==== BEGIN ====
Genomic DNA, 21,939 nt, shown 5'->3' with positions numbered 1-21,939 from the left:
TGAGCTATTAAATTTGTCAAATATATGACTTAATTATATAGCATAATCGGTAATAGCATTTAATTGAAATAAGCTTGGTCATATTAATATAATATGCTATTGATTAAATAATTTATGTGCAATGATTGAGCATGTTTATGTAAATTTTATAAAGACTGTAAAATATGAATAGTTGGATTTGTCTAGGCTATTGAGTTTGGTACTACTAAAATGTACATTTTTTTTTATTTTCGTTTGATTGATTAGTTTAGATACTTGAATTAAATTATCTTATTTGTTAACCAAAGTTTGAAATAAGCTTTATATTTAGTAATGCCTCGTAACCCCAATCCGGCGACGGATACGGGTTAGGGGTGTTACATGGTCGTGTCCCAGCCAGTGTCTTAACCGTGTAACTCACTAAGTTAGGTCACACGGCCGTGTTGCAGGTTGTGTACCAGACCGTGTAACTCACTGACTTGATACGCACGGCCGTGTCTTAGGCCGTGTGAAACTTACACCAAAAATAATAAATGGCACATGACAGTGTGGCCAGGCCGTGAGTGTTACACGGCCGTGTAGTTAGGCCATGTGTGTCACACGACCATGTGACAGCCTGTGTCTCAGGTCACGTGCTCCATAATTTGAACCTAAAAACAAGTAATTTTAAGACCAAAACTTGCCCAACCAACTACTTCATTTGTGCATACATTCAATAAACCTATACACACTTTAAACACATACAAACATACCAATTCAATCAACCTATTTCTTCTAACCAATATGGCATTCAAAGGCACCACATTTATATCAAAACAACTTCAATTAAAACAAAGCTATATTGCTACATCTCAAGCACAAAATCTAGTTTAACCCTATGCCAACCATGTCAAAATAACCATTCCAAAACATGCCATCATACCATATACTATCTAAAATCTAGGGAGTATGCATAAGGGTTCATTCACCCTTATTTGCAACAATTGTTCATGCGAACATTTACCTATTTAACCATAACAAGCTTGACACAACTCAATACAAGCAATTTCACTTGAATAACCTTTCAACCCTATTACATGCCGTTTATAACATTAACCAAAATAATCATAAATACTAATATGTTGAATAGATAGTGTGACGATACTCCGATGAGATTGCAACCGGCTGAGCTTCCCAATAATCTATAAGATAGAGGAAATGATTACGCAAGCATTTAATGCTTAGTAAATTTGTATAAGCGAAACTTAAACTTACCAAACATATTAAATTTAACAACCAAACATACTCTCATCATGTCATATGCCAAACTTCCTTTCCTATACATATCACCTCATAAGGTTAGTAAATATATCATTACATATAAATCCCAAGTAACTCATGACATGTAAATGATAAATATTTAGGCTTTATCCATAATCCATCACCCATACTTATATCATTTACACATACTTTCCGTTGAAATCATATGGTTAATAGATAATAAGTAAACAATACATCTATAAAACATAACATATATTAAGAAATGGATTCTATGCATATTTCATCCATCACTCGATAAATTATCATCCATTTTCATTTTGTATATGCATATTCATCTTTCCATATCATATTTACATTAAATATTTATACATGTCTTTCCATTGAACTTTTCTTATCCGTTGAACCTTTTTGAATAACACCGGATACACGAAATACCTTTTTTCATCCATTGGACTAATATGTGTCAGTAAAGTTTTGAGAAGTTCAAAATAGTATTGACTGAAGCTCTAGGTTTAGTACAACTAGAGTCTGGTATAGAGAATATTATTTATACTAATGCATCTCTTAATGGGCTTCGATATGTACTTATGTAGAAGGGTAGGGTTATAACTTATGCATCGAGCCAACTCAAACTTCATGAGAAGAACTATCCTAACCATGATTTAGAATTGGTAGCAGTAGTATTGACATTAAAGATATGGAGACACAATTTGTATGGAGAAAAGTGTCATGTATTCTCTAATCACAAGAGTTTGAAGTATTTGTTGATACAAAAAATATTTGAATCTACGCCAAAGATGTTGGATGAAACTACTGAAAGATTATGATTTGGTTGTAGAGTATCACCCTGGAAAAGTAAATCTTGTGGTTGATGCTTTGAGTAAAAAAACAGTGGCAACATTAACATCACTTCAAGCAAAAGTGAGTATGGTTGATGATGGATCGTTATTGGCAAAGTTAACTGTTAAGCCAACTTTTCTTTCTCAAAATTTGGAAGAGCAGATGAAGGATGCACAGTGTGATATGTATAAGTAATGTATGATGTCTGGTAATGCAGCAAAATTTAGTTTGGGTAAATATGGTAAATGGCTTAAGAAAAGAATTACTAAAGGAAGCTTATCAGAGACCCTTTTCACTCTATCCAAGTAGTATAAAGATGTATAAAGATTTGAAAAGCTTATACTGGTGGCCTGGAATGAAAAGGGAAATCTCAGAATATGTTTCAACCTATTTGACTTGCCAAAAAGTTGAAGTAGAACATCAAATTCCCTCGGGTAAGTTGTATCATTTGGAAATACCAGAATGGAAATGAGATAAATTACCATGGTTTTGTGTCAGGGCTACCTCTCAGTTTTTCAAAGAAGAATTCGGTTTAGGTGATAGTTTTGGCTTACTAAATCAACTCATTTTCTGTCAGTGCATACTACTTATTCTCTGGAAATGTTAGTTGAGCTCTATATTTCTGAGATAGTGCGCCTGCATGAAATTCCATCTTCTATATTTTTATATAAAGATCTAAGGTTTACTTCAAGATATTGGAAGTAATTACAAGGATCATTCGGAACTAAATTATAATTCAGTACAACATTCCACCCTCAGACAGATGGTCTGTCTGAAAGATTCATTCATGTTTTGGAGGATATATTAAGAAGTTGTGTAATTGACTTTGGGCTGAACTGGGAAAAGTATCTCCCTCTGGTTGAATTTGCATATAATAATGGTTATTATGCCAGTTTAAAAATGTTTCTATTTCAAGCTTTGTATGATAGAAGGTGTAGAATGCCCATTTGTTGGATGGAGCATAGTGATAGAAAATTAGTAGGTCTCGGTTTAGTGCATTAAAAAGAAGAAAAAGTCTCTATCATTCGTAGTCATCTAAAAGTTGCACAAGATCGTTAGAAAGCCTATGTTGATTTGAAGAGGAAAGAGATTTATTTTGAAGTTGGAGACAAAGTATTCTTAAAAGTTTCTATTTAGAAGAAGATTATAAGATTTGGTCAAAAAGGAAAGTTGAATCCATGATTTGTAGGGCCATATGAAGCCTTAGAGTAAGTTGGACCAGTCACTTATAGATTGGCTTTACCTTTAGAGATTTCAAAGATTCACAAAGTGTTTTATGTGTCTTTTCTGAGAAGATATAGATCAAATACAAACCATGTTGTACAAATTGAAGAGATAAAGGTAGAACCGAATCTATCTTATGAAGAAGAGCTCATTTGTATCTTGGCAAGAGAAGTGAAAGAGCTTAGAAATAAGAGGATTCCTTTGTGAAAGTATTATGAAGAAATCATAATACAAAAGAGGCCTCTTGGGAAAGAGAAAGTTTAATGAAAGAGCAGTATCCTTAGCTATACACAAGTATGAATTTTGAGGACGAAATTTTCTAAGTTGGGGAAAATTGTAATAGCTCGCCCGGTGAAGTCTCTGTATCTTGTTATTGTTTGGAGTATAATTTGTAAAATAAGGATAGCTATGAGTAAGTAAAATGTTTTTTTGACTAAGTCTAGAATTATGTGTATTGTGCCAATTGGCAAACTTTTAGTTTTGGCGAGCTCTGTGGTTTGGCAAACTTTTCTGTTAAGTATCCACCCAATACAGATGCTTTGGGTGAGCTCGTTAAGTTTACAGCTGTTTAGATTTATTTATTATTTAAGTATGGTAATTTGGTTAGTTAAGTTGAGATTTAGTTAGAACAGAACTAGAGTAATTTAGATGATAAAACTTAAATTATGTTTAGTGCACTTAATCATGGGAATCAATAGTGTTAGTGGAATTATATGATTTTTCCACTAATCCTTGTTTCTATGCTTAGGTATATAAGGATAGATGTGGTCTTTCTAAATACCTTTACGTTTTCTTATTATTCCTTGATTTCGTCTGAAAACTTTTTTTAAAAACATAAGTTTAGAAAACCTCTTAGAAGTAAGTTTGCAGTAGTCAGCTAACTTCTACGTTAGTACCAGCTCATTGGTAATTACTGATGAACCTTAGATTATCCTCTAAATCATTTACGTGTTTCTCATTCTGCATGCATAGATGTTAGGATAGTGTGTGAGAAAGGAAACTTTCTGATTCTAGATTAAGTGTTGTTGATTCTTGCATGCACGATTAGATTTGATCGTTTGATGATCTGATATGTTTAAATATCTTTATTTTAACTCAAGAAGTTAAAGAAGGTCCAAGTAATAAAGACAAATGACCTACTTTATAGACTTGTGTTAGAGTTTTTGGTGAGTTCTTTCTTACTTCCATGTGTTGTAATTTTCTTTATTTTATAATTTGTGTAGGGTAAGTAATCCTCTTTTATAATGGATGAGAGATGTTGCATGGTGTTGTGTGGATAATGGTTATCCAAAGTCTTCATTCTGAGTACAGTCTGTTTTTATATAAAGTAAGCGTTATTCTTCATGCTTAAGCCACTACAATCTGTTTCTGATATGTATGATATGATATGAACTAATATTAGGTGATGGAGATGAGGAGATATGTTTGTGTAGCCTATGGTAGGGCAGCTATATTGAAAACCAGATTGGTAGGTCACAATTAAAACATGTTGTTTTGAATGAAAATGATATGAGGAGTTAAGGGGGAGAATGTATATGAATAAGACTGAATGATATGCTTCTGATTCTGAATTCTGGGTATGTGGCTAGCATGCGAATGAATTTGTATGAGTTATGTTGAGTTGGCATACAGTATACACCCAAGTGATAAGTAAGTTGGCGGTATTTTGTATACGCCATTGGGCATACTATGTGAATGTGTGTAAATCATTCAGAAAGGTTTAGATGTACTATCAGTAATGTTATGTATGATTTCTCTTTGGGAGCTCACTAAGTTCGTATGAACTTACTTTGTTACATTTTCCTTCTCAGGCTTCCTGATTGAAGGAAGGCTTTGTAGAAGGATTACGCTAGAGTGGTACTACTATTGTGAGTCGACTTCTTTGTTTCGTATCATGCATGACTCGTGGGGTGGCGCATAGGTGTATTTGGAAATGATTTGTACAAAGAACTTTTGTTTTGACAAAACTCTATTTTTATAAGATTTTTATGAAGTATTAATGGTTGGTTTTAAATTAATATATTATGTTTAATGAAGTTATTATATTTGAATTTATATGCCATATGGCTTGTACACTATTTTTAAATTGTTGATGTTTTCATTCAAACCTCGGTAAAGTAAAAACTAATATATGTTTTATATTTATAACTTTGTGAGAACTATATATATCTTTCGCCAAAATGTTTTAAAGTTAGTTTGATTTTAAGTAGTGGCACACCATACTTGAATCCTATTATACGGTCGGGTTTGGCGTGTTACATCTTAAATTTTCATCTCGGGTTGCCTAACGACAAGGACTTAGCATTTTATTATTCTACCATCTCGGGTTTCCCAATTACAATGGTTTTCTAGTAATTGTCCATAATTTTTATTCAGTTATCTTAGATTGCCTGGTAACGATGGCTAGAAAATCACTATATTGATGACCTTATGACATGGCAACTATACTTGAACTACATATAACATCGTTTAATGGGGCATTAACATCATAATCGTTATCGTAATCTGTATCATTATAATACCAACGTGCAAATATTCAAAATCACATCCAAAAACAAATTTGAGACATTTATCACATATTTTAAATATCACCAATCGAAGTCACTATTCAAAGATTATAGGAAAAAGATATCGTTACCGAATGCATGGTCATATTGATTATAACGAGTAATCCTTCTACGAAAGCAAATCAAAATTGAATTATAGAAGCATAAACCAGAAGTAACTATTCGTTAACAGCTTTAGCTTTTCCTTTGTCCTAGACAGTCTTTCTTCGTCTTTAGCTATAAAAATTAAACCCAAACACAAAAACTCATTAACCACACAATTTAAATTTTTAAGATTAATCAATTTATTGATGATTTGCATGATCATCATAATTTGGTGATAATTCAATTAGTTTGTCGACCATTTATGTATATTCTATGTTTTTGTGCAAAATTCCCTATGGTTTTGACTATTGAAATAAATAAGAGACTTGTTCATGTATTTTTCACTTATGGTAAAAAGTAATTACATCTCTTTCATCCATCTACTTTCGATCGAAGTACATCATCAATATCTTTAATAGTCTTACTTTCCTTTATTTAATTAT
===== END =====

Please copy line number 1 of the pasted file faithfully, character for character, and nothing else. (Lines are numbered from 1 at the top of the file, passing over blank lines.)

Genomic DNA, 21,939 nt, shown 5'->3' with positions numbered 1-21,939 from the left: